QuickVids and Revver
My last greeting-style QuickVid was titled "The End". It was in fact the end of greeting-style QuickVids, but probably not the end of QuickVidsall together. I already regret giving it that title. I have plenty of ideas for future QuickVids, as in quickly produced, short videos. There are so many gags, jokes, and silly visual effects I want to put in to short videos and I hope that I have the time and opportunity to do so soon. For now, I'll be rotating some of my favorite QuickVids, refitted with different (perhaps slightly bizarre) text in place of their date stamp, as seen in the the video below.
As I said in my last blog entry, future QuickVids won't be greeting videos geared specifically toward my website visitors - they'll be short comedic/strange videos that should work well on my website or anywhere.
I'm going to take a new approach to my entertainment. Since my website doesn't seem to be an optimal distribution hub for my creative videos, I'm going to stop promoting it specifically in my videos (as I did in the QuickVids). Instead, I'll make videos - the usual nerdy kind of stuff that I enjoy making, and offer them here on my website. At the same time the embed code will be available for people to embed the videos on their own website or blog or wherever they'd like. I've already done this with a few of my videos - the one's that I've Revverized.
YouTube has always made the embed code available for people to place their videos in any website, forum, etc. There are two problems with YouTube though. Most of my videos look like crap there because their video re-coding process butchers them (it wasn't exactly designed for the kind of flashy stuff I often do). The other problem is that ANY videos that people host on YouTube tend to benefit YouTube and YouTube alone. Sure, a few people have been "discovered" there and are now working in the professional entertainment business making a good living, but I think you know what I mean. Videos hosted at YouTube tend to draw traffic toYouTube and potentially generate revenue for YouTube. What about the authors of the videos? What do they get? They get free video hosting, a built-in community(comment and rating features) that has been pretty sluggish/buggy lately, and the opportunity to show their friends their video work (that may or may not look crappy after YouTube's re-coding process). I am not anti-YouTube or anything, far from it. I think it is a good service and as many of you know, I also use it. I can'tcount the number of old and forgotten videos I've been able to enjoy again because of YouTube, not to mention some really cool people I've interacted with there.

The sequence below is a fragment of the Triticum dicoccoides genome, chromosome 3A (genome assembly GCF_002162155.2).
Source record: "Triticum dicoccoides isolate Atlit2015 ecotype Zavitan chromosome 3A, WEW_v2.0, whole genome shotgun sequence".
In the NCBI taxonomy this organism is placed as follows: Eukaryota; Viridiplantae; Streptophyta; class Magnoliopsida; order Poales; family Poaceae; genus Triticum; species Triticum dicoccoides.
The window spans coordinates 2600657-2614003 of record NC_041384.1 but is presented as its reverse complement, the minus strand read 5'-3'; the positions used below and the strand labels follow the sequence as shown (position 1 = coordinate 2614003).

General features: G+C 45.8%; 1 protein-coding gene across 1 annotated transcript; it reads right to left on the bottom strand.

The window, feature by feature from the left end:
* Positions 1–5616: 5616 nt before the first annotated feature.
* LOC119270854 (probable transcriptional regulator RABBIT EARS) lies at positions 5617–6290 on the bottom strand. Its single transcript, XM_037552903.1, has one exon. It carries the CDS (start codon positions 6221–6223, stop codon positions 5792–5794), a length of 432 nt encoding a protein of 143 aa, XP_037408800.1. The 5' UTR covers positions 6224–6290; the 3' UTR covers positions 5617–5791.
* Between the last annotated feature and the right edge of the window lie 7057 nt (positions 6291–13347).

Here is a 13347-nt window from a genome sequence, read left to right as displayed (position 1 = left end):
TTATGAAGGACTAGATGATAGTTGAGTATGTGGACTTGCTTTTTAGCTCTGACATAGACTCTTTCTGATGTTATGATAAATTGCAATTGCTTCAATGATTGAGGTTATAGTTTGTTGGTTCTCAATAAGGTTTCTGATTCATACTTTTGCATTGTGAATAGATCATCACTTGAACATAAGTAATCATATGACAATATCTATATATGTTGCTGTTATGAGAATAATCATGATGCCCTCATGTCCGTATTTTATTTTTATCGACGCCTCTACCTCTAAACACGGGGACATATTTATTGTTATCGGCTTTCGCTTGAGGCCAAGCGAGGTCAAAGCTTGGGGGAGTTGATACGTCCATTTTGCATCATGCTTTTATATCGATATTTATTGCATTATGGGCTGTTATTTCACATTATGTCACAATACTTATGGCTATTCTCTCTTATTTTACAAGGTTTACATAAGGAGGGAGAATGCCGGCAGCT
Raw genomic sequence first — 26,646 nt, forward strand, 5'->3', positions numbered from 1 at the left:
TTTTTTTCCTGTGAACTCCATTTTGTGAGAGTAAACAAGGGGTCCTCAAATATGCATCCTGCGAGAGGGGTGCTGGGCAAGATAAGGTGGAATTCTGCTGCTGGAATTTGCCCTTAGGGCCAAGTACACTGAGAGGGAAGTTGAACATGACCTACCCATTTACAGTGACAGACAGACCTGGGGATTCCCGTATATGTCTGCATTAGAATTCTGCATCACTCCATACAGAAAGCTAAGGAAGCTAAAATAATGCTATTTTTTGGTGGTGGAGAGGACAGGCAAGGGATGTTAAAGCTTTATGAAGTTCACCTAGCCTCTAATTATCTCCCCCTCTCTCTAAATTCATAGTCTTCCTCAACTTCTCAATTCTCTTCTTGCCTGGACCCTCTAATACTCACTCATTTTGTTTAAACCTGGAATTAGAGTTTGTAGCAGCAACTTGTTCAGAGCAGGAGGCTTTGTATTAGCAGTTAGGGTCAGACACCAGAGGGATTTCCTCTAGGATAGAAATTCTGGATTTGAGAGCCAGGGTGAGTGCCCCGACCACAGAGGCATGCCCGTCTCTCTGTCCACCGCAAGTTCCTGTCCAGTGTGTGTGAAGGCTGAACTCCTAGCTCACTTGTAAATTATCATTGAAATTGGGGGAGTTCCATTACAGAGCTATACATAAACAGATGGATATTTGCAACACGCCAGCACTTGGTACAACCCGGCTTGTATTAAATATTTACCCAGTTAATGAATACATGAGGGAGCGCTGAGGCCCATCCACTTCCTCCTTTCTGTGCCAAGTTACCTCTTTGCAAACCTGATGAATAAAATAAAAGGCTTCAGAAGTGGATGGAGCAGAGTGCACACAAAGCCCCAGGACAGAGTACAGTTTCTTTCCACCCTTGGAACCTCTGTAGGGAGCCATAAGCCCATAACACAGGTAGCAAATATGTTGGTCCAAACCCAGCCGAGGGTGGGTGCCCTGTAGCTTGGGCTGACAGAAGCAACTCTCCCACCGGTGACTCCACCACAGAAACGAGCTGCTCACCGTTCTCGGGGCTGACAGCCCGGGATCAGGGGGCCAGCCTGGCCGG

There is another free video hosting service out there. Actually, there are dozens (maybe even hundreds now). But I'm talking about Revver. Using their video hosting service is free, although I think you have to be 18 or older to sign up fot it. Their video quality is far superior to YouTube, MySpace video, Google video, and pretty much all the other services I've used or seen. They dual encode videos, offering them in both Flash and QuickTime formats, allowing the users and audiences to choose which they'd like to see it in (the default is Flash). They don't have the built-in community and comment features that YouTube offers, but that is just fine because Revver is not a YouTube clone. They host videos and encourage people to embed them all over the internet. In essence, Revver is simply the video backbone for people to host videos on their websites, blogs, etc., not a central hub designed for people to sift through and watch videos (although they can be searched and watched there). Check out the the full size flash version of the Pong-Head Todd QuickVid:
Try the full screen button right in the player - its really cool and still looks great! The video has to be playing for that button to appear.